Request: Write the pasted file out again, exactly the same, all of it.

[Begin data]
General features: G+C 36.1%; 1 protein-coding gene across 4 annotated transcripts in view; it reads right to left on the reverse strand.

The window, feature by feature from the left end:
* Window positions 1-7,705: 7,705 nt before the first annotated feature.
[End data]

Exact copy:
General features: G+C 36.1%; 1 protein-coding gene across 4 annotated transcripts in view; it reads right to left on the reverse strand.

The window, feature by feature from the left end:
* Window positions 1-7,705: 7,705 nt before the first annotated feature.